CUBA CITY—A heroic life-saving act was recognized on Saturday, Oct. 4, approximately 30 years after the event took place.
Jon Schultz, then 13, heard a thump from his sister’s bedroom at 6:45 a.m. on March 17, 1984. His sister, Kristin Schultz, then 7, had fallen out of her bed while having a grand mal seizure. Jon ran downstairs to wake up his parents to get help for his sister. Their father, Ron Schultz, carried Kristin downstairs while their mother, Jan Schultz, called the Cuba City Area Rescue Squad.
Kristin was unresponsive, not breathing and her fingers and toes were blue.
“That morning was really scary,” Jon said. “My mom was a little hysterical, as you could imagine. She did not know the number for the ambulance at that time. It was not 911 like it is now. My dad was pretty upset, too, and he tried to ventilate my sister a couple of times and was not able to do so. I just barged in and said I would take care of it.”
Jon, who had recently learned CPR in Boy Scouts, was able to resuscitate his sister before the Cuba City Area Rescue Squad arrived on the scene.
Kristin said at 13, Jon’s life experiences to test his response to situations like this were minimal.
“I think what Jon did was very remarkable,” Kristin said. “There are people who act in a time of panic and people who freeze. I’m lucky that Jon was one who actually acted… I’m lucky that my brother learned CPR and rescue in Boy Scouts and that he was able to act in that situation.”
On Saturday, the American Legion Post 775 presented Jon with a plaque that describes Jon’s lifesaving act. The Boy Scouts Troop 775 presented him with the Arrowhead District Lifesaving Award. Approximately 30 people attended the ceremony to recognize Jon’s actions 30 years ago.
“I wouldn’t be here today if it wasn’t for him,” Kristin said. “I’d been sick for about a week before with fever, vomiting and headaches. My mom had taken me to the doctor. They said it was a viral illness and just to wait it out.”
Kristin was diagnosed with viral encephalitis, an infection affecting the entire brain, caused by a virus. It can cause seizures, respiratory oppression and death in 10 percent of cases. Kristin said usually 70 percent of children will have some sort of post-hospitalization complication, like permanent brain damage. She said she doesn’t remember much from the incident.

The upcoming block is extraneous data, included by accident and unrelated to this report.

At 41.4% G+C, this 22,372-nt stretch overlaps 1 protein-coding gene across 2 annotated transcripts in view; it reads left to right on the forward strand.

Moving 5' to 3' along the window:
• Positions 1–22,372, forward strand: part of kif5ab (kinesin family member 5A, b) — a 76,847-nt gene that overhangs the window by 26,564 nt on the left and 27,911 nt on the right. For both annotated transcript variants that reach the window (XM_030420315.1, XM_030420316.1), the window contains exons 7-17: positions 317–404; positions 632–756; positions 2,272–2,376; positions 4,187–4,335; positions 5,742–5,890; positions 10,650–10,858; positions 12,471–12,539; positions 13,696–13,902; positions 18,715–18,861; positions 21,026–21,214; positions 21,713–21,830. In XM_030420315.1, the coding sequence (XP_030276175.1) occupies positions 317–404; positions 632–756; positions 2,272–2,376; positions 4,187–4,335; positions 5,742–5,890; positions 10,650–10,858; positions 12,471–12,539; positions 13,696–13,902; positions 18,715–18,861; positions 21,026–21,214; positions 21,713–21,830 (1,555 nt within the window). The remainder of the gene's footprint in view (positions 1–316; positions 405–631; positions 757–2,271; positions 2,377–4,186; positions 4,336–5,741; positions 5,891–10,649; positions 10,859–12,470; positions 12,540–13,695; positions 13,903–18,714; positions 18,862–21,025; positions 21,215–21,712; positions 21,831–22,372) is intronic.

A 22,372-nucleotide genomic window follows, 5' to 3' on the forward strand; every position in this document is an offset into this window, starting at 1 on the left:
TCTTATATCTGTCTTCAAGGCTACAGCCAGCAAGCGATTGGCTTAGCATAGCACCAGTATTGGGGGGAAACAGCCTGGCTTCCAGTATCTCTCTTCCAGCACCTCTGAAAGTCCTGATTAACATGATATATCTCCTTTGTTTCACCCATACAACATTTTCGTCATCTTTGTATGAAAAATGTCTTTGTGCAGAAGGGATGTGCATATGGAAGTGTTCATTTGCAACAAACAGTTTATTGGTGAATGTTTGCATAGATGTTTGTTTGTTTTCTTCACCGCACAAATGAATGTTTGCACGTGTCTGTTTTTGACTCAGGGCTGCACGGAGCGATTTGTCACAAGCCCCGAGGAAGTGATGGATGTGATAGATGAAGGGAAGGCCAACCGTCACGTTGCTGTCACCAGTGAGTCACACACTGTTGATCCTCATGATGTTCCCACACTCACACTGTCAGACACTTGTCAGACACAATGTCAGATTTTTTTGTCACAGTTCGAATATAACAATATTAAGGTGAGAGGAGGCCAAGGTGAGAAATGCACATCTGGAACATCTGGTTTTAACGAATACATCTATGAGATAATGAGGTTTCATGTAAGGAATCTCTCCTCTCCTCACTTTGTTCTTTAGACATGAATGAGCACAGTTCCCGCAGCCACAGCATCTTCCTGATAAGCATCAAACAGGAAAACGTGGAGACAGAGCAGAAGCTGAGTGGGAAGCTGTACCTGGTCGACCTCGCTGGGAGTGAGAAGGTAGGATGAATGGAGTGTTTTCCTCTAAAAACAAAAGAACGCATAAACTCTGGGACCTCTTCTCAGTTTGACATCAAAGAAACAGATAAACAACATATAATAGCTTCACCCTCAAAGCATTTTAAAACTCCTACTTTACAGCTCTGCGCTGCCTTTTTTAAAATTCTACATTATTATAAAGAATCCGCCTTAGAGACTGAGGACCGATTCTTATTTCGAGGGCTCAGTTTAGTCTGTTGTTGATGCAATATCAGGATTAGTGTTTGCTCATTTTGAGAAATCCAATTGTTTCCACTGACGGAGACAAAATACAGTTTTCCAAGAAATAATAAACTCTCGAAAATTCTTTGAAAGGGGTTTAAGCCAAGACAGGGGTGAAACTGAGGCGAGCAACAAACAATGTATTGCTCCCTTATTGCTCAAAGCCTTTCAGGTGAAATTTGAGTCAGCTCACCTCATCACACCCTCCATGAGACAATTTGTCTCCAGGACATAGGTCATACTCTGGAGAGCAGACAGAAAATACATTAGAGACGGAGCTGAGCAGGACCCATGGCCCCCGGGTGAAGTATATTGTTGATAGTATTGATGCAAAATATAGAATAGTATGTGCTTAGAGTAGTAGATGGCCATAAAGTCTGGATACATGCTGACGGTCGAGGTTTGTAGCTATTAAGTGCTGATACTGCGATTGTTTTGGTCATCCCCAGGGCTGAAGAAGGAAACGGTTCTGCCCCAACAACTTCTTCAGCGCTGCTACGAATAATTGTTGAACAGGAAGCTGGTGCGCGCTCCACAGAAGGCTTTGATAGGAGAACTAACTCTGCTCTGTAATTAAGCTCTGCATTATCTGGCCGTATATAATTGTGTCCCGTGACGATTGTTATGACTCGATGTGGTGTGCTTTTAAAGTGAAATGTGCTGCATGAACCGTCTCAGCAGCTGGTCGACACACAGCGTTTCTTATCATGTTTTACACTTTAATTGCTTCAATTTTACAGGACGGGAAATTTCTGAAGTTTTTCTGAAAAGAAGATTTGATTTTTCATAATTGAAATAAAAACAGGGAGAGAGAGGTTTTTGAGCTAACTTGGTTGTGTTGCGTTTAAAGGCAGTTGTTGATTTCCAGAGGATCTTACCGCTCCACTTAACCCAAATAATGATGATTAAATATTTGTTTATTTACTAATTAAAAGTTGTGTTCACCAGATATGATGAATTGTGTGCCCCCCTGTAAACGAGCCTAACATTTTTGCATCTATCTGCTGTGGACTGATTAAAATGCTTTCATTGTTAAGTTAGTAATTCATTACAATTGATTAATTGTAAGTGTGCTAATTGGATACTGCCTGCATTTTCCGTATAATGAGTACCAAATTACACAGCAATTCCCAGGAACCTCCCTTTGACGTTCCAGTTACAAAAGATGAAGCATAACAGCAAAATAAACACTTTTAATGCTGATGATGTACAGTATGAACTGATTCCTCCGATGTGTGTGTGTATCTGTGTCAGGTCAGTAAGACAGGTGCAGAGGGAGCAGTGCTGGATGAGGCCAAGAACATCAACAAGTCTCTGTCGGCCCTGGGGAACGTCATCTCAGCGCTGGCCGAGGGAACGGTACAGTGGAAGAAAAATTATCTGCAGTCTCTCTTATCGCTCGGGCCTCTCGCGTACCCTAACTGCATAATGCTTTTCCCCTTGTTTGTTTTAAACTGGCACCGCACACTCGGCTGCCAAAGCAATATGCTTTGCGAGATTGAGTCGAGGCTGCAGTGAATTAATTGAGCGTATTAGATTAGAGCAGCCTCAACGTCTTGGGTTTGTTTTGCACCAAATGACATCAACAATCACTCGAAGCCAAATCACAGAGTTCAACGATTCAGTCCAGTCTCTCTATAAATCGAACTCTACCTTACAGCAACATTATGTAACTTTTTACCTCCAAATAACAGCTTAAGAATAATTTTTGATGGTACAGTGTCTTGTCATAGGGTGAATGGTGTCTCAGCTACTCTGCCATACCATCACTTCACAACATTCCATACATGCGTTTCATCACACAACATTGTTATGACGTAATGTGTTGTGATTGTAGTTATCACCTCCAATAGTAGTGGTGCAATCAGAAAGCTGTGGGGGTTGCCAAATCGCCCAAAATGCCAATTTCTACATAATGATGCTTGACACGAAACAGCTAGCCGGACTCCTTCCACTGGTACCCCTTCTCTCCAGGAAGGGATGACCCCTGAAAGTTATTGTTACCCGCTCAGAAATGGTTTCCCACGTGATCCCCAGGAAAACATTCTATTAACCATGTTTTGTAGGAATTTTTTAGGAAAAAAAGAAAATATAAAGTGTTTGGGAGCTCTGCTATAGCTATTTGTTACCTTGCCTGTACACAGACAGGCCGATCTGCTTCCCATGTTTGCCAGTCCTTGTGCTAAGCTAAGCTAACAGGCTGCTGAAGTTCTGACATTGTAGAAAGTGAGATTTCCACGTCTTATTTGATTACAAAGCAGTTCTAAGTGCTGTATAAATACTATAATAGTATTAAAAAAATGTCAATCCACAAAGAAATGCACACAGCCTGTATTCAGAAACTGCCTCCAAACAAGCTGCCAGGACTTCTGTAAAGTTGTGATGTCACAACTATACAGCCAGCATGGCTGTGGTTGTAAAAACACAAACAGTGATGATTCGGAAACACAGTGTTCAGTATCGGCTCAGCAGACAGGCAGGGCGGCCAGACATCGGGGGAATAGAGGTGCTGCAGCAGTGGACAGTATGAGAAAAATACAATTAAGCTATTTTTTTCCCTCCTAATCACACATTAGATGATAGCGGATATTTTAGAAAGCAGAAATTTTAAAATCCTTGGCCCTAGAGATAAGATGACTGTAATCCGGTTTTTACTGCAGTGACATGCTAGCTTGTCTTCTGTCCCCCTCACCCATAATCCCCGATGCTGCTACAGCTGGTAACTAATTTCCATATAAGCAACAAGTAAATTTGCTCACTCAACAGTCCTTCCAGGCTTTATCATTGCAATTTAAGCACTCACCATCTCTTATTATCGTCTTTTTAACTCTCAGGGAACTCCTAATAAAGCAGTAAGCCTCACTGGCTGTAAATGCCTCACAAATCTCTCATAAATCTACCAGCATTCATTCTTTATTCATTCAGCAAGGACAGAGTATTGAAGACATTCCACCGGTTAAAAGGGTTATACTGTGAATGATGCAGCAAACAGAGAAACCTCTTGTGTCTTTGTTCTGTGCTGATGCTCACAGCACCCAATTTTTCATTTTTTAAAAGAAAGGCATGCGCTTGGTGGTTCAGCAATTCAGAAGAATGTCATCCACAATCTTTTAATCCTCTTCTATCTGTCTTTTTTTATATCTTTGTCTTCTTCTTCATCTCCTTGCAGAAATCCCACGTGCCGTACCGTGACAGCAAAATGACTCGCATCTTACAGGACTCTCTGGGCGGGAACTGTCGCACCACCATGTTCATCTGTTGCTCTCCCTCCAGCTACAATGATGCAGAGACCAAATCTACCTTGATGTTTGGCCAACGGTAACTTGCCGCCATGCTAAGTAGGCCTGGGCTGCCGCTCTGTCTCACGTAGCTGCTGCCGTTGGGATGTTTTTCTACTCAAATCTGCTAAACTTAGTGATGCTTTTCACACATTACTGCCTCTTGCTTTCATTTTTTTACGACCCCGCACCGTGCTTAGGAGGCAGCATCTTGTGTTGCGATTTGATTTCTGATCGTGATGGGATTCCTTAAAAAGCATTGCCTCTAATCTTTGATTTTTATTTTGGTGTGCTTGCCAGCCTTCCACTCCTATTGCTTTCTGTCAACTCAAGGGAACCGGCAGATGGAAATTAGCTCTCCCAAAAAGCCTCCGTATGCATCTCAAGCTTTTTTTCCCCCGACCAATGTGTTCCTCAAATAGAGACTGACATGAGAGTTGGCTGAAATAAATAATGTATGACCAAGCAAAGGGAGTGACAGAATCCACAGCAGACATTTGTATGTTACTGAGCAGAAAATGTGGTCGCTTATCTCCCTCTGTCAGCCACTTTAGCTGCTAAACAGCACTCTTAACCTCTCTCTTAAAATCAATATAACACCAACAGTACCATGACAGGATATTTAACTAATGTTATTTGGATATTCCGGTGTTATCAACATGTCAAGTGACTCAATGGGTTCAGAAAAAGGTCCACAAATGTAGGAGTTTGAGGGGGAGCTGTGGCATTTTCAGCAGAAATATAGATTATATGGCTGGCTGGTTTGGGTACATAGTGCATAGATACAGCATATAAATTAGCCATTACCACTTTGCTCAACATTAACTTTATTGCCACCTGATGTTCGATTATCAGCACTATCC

“Decisions that need to be made immediately can sometimes have long term impacts,” Kristin said. “Time loss is brain loss, it’s not just true in a stoke. It’s anything that causes you to have decreased oxygen to the brain. The longer you delay in acting, the more brain cells that die.”
Jon said the Boy Scout motto is to be prepared. One of the first things a Boy Scout is trained to do is CPR and first aid.
“You never know when something is going to happen to you and you’re going to have to act,” Jon said. “The CPR skill is one of the easiest ones you can learn. It’s something everyone should learn. You never know when you’re going to need it. It isn’t something you do for recognition, you do it because it’s the right thing to do. In this case, it was my sister, so, yeah, it was really the right thing to do. I’m glad it worked out and I’m glad that my sister is still here.”
Jon earned Eagle Scout, working his way through the ranks starting in 1982. He earned his Eagle Scout rank after completing his service project installing stairs from the parking lot to the football field at Cuba City High School.
Jon said he recently started one of his sons in Boy Scouts, too.
Jon and his wife, Robin, have three children and live in Eau Clair. He first started volunteering for the Cuba City fire and rescue squads before taking positions in Lake Geneva and Eau Clair. He is currently the deputy chief of emergency medical services for the Eau Claire Fire Department.
Kristin and her husband, John, have three children and live in the Marshfield area where she is a pediatrician at Marshfield Clinic.
“My brother was born to do this, you can tell by the actions he did that day and his career choices,” Kristin said.
Jon’s family made it a point to keep the ceremony a secret until the day of the event. Speakers included Don Gronemus of the Cuba City American Legion Post 775, Jim Brant of the Boy Scouts Troop 775, and Jon, Kristin and Ron Schultz.